A POLICE poster warning parents against telling their children they will be arrested if they misbehave has gone viral.
Durham Constabulary in the UK released the poster to spread the message that children should know they can seek help from police officers, rather than solely regarding them as law enforcers.
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But as is the way with parenting tactics, the poster has divided opinion, with some arguing that children should be aware they will face repercussions if they do something wrong.
The poster released on Facebook by Durham's Constabulary shows a smiling police officer with his arms folded, beside the words: "Please don't tell you children that we will take them off to jail if they are bad.
"We want them to run to us if they are scared…NOT be scared of us."
Striking a chord with Facebook users, the poster has been shared over almost 59,000 times, and 'liked' by around 40,000 people.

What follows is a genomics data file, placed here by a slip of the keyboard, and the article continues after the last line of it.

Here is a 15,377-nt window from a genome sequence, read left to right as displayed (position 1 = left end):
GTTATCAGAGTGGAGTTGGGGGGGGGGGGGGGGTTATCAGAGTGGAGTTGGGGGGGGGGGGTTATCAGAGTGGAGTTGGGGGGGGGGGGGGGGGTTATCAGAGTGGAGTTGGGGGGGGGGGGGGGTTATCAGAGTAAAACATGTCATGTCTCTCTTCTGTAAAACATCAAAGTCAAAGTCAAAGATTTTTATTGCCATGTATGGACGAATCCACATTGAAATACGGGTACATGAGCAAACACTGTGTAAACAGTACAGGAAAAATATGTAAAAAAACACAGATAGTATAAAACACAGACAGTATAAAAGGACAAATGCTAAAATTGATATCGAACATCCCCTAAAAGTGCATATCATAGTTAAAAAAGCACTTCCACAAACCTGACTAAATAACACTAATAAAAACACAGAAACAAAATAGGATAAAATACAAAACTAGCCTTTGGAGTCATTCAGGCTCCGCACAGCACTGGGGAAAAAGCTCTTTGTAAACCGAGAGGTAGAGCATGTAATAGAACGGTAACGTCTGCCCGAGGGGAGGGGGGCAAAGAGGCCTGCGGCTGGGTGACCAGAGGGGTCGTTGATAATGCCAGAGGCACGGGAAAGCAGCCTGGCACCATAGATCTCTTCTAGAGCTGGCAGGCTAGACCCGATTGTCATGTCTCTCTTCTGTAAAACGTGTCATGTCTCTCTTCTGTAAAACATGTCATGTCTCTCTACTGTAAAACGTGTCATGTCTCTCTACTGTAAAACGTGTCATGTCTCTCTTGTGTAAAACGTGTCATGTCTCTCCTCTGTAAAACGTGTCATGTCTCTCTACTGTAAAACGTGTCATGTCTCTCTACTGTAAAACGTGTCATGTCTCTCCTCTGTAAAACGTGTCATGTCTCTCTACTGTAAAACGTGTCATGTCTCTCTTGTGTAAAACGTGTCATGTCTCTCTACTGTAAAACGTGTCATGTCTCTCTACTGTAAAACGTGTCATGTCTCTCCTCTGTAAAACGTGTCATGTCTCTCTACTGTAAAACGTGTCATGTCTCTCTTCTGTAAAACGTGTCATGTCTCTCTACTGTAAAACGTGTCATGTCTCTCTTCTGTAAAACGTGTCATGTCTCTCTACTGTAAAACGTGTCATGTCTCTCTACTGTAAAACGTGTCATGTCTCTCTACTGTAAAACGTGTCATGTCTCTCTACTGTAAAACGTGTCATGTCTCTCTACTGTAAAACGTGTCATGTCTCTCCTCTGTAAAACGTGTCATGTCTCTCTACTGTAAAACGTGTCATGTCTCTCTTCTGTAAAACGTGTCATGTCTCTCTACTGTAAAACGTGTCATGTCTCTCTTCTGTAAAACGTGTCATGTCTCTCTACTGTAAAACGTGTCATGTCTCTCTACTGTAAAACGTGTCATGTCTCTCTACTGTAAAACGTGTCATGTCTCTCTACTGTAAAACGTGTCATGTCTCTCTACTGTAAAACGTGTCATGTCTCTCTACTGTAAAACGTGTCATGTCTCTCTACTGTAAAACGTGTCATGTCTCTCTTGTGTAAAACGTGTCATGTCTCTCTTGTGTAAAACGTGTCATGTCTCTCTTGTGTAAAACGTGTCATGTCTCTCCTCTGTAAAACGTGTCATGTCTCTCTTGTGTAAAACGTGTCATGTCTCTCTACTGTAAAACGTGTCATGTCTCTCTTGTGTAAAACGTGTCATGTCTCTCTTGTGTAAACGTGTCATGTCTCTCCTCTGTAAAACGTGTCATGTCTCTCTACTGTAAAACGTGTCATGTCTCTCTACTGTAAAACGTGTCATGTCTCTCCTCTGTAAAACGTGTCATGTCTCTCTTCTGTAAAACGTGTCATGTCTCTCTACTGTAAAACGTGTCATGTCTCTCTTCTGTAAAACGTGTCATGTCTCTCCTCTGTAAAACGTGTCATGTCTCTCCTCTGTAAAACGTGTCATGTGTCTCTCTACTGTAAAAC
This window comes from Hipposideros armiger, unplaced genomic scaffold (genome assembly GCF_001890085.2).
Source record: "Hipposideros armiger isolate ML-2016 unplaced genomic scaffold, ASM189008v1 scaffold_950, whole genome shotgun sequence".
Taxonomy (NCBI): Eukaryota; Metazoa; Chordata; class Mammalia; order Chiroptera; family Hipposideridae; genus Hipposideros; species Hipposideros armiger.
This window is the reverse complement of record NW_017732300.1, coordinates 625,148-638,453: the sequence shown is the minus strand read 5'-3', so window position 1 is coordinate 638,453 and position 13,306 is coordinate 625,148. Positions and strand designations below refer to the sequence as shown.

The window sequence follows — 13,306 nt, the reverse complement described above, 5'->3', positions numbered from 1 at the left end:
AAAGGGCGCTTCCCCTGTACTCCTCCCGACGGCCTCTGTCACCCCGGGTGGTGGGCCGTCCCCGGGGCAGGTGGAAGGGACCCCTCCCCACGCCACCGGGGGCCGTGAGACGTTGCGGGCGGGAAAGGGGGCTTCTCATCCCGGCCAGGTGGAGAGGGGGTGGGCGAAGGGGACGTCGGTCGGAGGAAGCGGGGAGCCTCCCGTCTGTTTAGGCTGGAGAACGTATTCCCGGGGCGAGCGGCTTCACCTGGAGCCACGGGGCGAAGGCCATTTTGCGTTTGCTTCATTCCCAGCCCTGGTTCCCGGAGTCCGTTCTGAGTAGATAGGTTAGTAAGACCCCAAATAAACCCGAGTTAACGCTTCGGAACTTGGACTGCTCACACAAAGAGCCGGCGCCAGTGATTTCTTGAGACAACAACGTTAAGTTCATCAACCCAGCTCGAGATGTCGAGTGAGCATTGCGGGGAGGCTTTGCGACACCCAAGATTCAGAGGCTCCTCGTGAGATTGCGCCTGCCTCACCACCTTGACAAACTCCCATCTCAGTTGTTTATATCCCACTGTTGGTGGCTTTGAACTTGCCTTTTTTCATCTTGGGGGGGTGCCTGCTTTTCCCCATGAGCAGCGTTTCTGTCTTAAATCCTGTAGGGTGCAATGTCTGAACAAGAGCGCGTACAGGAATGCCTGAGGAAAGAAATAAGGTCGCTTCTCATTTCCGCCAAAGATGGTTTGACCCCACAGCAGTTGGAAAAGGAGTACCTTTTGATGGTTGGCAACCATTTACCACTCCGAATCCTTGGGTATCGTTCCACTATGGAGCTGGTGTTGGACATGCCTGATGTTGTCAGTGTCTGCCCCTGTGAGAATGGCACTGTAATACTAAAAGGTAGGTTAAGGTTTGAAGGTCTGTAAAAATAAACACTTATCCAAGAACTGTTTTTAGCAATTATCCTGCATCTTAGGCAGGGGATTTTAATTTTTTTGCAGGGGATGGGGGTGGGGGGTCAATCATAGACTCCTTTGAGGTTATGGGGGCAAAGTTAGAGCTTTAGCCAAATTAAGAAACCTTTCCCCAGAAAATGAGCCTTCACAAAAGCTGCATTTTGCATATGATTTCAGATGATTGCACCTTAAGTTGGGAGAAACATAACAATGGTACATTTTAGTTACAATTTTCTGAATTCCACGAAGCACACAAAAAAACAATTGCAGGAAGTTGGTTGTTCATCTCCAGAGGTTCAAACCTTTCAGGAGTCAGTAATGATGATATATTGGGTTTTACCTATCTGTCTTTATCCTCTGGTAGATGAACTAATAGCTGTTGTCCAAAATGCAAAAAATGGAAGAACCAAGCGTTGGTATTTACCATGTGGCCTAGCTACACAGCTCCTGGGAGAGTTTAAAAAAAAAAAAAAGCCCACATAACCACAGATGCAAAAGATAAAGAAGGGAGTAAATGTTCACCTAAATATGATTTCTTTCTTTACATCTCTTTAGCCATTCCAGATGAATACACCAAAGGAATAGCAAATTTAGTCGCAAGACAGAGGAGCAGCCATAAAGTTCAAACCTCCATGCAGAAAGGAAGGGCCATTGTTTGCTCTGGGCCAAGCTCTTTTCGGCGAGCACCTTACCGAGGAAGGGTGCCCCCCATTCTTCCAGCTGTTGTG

However, some Facebook users expressed their doubts.
One commenter, Jeff Rowse, wrote:
"Telling them they will go to jail IF THEY ARE BAD is wrong how? Surely that is the major reason for having a police force?? And jails?"
Gary Buckingham mirrored Mr Rowse's view, and posted:
"It never done me any harm, knowing that if I was naughty or misbehaved that there could be consequences with the police and jail etc.
"I was also taught that the police helped those in need as long as you were good and law abiding.
"I think it's about educating kids properly![sic]."
Colin Henderson said: "I find this poster offensive and typical of the police. I will always teach my children to be extremely wary of the police. They are a necessary but not necessarily good."
Others agreed with the poster's message, with Paul Parry commenting:
"Surly you understand the message here? Telling a 3 year old that if he doesn't eat his dinner then the Police man will come and take him to jail isn't true and will only serve to instil fear into that child. The Police shouldn't be used to reinforce bad parenting[sic]."
Another user, Jane Roberson, wrote: "Always told as a child if you're lost or in trouble find a policeman."
A force spokesman told BBC News: "Children should be taught from an early age that if they feel like are in danger and they need help, they can approach an officer who will reassure them."
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